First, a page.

Some of the least convincing excuses offered by businesses who failed to pay the minimum wage have been made public by HM Revenue & Customs (HMRC).
One employer had suggested that a member of staff wasn’t good enough to be paid the wages required by law, while another tried to argue that workers needed to “prove their worth” before they could qualify.
HMRC also investigated the case of a company which believed it was acceptable to pay foreign staff less than the statutory rate and a business where the boss felt a woman didn’t deserve the minimum wage because she “only makes the teas and sweeps the floors.”
The excuses were published by the tax authority this month, as part of a new awareness campaign about minimum wage legislation. Officials are warning those employers who break the law that they risk substantial penalties.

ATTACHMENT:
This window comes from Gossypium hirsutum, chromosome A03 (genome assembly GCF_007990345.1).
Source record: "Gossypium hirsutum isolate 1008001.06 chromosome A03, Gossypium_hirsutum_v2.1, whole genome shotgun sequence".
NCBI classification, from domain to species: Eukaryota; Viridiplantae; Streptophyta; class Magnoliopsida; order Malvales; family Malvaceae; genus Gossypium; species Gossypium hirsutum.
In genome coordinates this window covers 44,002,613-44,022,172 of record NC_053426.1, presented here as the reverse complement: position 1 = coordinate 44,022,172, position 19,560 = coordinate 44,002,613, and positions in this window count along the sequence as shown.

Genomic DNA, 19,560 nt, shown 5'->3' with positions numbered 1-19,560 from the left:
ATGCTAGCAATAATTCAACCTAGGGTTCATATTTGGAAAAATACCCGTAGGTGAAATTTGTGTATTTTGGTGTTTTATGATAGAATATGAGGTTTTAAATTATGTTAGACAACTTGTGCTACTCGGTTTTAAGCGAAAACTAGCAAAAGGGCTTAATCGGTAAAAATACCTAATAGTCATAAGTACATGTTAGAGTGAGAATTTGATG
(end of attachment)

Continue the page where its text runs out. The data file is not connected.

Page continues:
Business Minister, Margot James, said: “There are no excuses for underpaying staff what they are legally entitled to.”
All workers must be paid at least £7.20 an hour (National Living Wage) if they are aged 25 or over. There are also statutory National Minimum Wage (NMW) levels for groups who are not yet eligible for the Living Wage, such as school leavers, apprentices and 21-24-year-olds.
Lara Murray, an Associate and employment law expert with Palmers, said: “Employers need to be aware that there is no excuse for failing to pay the minimum wages and they are breaking the law by ignoring the statutory tariffs.
“A breach of these rules could result in a hefty fine of up to £20,000 for employers, so in the long run, far from saving money, it could result in a company suffering a much bigger financial hit.
“Additionally, a failure to pay the National Living Wage could also result in a company director being banned for up to 15 years.”
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